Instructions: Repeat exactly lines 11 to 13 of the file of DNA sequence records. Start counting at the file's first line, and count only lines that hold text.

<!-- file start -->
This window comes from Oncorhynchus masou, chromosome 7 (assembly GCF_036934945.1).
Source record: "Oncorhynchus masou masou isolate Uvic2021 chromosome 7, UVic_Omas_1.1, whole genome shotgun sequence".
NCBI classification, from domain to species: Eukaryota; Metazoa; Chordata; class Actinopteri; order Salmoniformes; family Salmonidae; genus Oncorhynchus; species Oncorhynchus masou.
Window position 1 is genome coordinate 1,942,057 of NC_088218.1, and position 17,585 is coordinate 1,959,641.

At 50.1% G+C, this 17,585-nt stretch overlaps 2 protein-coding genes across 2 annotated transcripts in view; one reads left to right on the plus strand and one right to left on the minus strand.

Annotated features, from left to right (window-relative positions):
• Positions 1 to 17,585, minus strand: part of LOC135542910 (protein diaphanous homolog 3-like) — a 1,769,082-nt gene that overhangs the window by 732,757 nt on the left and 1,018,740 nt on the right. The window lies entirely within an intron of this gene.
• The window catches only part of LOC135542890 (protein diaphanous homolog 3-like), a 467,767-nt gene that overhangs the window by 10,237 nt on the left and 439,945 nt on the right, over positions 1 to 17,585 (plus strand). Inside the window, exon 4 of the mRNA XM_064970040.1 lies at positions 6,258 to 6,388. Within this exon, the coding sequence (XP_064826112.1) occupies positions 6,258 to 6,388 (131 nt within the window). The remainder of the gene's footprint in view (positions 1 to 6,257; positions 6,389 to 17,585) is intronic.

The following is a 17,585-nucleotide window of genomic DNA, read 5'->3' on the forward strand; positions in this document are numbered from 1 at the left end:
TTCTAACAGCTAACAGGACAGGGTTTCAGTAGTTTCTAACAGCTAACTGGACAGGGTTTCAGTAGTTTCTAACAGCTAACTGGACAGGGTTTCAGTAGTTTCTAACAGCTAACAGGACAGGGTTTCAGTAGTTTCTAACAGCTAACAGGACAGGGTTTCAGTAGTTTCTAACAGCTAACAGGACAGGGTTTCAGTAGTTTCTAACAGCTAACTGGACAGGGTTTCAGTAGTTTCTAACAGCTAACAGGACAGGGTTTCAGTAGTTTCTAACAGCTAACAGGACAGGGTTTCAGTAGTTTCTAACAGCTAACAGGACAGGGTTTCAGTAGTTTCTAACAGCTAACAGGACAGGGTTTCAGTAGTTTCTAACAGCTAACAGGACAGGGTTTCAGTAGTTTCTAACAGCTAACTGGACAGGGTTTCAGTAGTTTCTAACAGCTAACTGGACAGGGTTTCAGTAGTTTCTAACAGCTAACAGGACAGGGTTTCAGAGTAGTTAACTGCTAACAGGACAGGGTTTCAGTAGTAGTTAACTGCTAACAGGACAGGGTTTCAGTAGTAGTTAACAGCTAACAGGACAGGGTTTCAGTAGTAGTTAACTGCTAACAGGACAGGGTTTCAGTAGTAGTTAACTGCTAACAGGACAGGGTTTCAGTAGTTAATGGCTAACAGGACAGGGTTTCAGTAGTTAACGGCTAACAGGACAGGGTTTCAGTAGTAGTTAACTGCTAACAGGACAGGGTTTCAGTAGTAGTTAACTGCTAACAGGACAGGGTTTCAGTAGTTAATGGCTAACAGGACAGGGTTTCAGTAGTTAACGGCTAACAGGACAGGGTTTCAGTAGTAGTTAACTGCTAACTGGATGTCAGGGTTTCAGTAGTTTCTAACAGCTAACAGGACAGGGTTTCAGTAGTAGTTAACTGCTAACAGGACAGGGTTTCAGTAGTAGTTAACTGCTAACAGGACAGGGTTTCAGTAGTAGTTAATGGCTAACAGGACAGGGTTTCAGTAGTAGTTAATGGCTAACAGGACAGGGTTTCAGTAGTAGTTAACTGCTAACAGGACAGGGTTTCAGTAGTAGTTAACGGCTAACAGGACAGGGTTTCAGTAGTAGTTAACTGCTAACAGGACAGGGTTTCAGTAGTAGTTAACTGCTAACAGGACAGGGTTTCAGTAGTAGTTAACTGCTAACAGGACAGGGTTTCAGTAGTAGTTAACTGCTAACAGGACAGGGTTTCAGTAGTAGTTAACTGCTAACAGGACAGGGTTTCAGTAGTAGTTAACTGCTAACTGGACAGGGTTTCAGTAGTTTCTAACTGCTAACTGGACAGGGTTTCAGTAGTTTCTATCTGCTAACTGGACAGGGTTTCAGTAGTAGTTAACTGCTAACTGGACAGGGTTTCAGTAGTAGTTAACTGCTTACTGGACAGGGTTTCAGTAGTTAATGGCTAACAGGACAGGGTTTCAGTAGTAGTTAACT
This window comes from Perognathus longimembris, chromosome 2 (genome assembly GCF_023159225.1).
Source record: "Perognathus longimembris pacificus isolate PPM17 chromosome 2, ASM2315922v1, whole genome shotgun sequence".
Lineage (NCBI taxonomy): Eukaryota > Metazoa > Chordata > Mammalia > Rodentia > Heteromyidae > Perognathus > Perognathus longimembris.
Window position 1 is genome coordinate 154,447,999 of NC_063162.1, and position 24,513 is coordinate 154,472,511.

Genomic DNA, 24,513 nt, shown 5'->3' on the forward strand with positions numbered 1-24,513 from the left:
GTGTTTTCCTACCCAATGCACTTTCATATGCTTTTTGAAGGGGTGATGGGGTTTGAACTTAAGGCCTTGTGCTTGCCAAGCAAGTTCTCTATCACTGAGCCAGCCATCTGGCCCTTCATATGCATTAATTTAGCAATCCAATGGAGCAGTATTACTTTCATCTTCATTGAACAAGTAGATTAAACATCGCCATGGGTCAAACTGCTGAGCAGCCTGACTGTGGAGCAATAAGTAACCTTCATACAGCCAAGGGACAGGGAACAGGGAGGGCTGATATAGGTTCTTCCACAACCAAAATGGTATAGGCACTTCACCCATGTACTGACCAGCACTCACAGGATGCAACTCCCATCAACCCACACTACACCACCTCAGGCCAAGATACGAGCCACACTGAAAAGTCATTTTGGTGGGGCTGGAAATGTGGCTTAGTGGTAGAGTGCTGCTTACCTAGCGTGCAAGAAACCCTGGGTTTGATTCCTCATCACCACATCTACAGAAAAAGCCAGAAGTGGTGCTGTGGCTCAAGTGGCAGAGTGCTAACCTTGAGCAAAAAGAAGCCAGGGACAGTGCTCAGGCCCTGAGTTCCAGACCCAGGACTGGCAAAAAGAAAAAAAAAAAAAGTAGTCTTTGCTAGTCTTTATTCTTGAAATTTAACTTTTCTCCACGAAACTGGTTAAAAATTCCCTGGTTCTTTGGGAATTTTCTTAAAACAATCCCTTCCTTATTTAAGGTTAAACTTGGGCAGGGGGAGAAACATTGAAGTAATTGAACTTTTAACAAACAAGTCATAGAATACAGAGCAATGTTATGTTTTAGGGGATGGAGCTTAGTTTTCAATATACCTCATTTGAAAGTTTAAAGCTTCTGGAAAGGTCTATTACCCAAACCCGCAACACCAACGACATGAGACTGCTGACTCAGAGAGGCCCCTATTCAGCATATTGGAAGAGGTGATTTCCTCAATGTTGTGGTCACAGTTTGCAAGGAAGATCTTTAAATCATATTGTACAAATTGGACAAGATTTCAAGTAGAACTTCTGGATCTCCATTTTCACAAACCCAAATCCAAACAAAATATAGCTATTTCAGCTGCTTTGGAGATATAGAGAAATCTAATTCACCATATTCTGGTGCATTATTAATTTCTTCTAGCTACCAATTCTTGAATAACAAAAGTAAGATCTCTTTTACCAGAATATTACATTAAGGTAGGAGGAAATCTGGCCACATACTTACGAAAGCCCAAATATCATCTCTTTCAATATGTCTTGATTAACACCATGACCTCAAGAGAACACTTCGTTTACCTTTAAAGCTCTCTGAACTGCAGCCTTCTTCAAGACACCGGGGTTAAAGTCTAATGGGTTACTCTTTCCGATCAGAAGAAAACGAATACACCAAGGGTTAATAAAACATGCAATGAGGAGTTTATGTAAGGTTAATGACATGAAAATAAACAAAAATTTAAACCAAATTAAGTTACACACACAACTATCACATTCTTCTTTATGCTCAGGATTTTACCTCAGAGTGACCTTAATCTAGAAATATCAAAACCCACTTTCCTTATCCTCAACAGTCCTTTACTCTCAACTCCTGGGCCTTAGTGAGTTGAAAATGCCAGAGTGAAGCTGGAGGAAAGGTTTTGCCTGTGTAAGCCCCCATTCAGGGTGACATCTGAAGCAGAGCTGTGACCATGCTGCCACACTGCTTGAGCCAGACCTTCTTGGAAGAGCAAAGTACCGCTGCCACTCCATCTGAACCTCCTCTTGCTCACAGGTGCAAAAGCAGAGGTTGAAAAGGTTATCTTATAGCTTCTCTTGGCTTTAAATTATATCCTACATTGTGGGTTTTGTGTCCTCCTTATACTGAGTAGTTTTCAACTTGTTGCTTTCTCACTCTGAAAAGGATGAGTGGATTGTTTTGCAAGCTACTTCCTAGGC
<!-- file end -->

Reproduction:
This window comes from Perognathus longimembris, chromosome 2 (genome assembly GCF_023159225.1).
Source record: "Perognathus longimembris pacificus isolate PPM17 chromosome 2, ASM2315922v1, whole genome shotgun sequence".
Lineage (NCBI taxonomy): Eukaryota > Metazoa > Chordata > Mammalia > Rodentia > Heteromyidae > Perognathus > Perognathus longimembris.